Published February 4, 2014
Shockingly, of the hundreds of thousands of people residing in Sochi, Russia, none of them are gay. At least that’s what mayor Anatoly Pakhomov thinks.
“It’s not accepted here in the Caucasus where we live,” he said. “We do not have them in our city.”
He apparently hasn’t visited Mayak, the city’s most popular gay nightclub located just off the beach in downtown Sochi.
New York Times Magazine described Pakhomov as “a garrulous, barrel-bellied apparatchik of the new Russia,” and when asked if Sochi had any gay people, Pakhomov wasn’t sure.
“I am not sure, but I don’t know them,” he said.
He does welcome gay guests to visit Sochi, which will host the Winter Olympics in just a few days, as long as they “respect Russian law” and “don’t impose their habits on others.”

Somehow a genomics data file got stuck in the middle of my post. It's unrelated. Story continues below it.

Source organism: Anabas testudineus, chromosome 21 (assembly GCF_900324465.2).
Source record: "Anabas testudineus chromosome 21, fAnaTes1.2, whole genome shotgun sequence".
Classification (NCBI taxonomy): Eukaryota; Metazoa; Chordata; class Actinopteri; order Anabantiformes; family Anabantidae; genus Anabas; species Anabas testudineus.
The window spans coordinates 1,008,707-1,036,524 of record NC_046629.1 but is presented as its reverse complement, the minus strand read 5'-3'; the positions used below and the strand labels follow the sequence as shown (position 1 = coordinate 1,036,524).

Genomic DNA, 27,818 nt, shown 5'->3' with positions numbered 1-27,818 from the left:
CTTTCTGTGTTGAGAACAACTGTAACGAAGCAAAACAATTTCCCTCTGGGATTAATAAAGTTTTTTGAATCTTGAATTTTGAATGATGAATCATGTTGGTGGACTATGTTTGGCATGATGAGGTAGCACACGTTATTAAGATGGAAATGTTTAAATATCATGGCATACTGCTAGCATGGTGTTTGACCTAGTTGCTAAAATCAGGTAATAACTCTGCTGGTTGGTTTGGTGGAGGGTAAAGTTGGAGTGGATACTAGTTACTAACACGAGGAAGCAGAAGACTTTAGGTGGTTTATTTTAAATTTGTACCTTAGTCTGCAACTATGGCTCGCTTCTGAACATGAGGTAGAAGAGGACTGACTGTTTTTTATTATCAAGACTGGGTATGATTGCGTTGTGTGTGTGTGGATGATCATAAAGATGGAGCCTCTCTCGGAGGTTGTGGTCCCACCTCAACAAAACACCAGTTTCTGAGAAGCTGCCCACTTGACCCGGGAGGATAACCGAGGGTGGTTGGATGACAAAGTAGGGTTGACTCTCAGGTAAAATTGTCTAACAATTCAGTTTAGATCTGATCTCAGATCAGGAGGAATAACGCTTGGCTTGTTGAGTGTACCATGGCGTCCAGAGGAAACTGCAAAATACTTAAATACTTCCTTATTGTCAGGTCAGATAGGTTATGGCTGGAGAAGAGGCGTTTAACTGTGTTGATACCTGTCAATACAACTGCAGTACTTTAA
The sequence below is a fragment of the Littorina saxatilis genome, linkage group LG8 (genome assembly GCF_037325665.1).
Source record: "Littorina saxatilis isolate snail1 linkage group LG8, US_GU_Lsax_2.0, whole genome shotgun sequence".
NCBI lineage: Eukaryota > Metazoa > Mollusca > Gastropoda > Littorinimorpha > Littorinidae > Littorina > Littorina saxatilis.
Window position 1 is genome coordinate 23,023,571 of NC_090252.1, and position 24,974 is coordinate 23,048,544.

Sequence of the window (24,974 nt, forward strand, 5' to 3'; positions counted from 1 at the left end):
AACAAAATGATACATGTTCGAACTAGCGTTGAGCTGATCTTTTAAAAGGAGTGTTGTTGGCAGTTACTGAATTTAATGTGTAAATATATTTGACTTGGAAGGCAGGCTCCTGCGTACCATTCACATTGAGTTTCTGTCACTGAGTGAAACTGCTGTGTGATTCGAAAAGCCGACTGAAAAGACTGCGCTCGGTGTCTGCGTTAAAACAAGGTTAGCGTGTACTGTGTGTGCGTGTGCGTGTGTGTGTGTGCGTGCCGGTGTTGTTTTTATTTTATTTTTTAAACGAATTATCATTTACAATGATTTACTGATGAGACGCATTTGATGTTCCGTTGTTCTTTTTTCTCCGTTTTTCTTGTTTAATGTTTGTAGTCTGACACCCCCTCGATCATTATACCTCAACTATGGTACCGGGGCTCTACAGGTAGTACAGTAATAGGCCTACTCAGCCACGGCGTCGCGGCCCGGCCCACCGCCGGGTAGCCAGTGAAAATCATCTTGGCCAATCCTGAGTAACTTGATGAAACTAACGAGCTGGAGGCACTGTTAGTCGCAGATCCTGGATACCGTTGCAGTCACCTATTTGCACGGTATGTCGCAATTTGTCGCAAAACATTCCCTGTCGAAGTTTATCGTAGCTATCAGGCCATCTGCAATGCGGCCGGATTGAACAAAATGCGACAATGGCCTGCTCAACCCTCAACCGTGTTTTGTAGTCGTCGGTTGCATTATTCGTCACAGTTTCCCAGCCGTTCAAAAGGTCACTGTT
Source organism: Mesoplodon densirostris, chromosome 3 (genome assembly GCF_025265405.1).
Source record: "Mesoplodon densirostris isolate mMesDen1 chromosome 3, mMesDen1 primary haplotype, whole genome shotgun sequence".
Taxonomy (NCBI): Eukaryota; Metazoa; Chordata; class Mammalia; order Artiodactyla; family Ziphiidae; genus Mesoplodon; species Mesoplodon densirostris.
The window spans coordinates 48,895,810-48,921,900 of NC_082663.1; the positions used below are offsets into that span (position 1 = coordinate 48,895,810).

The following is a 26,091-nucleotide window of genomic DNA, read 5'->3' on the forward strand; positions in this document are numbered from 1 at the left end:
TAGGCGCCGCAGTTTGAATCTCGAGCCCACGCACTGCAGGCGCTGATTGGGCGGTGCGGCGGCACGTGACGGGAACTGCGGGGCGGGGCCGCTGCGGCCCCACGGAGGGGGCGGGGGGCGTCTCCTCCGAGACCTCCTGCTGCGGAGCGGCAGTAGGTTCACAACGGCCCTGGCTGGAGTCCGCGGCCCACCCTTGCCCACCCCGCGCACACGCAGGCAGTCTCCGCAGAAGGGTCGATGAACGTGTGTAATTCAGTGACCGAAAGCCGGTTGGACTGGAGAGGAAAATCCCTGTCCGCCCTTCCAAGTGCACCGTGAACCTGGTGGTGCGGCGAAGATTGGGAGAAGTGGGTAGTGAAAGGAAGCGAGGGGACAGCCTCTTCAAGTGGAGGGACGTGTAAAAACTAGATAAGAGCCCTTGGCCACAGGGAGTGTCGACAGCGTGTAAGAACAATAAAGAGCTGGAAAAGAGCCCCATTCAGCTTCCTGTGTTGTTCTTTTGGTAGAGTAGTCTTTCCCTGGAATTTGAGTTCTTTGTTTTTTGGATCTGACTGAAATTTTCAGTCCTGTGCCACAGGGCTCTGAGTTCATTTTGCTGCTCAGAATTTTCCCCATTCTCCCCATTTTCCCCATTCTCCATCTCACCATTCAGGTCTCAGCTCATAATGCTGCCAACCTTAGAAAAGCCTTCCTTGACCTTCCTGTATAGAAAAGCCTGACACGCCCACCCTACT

Two weeks ago, a group of journalists spoke with Russian President Vladimir Putin about the anti-gay law that is meant to protect children.
“It seems to me that the law that we have adopted does not hurt anyone. Moreover, individuals of non-traditional orientation cannot feel like second-rate humans in this country because they are not discriminated against in any way,” Putin said. “I couldn’t care less about their sexual orientation. We will welcome all athletes and all visitors to the Olympics. None of our guests will have any problems.”